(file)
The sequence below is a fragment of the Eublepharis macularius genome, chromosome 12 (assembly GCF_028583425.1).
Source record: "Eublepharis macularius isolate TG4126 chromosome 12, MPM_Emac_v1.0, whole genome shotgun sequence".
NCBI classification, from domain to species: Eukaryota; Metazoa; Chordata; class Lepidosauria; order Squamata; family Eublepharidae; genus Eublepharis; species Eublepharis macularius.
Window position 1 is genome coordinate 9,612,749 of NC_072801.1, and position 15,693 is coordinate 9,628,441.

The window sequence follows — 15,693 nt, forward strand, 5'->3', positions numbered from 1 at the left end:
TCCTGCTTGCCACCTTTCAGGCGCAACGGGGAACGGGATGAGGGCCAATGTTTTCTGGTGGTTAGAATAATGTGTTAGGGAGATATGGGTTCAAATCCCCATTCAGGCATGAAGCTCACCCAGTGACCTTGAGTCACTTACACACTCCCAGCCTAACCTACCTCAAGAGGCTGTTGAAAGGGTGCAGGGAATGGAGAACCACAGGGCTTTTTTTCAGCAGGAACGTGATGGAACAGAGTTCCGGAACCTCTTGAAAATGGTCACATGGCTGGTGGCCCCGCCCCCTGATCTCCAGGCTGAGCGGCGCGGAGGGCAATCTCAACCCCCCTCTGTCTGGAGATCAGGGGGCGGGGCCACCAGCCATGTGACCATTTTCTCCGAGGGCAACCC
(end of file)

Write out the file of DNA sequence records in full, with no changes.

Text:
The sequence below is a fragment of the Eublepharis macularius genome, chromosome 12 (assembly GCF_028583425.1).
Source record: "Eublepharis macularius isolate TG4126 chromosome 12, MPM_Emac_v1.0, whole genome shotgun sequence".
NCBI classification, from domain to species: Eukaryota; Metazoa; Chordata; class Lepidosauria; order Squamata; family Eublepharidae; genus Eublepharis; species Eublepharis macularius.
Window position 1 is genome coordinate 9,612,749 of NC_072801.1, and position 15,693 is coordinate 9,628,441.

The window sequence follows — 15,693 nt, forward strand, 5'->3', positions numbered from 1 at the left end:
TCCTGCTTGCCACCTTTCAGGCGCAACGGGGAACGGGATGAGGGCCAATGTTTTCTGGTGGTTAGAATAATGTGTTAGGGAGATATGGGTTCAAATCCCCATTCAGGCATGAAGCTCACCCAGTGACCTTGAGTCACTTACACACTCCCAGCCTAACCTACCTCAAGAGGCTGTTGAAAGGGTGCAGGGAATGGAGAACCACAGGGCTTTTTTTCAGCAGGAACGTGATGGAACAGAGTTCCGGAACCTCTTGAAAATGGTCACATGGCTGGTGGCCCCGCCCCCTGATCTCCAGGCTGAGCGGCGCGGAGGGCAATCTCAACCCCCCTCTGTCTGGAGATCAGGGGGCGGGGCCACCAGCCATGTGACCATTTTCTCCGAGGGCAACCC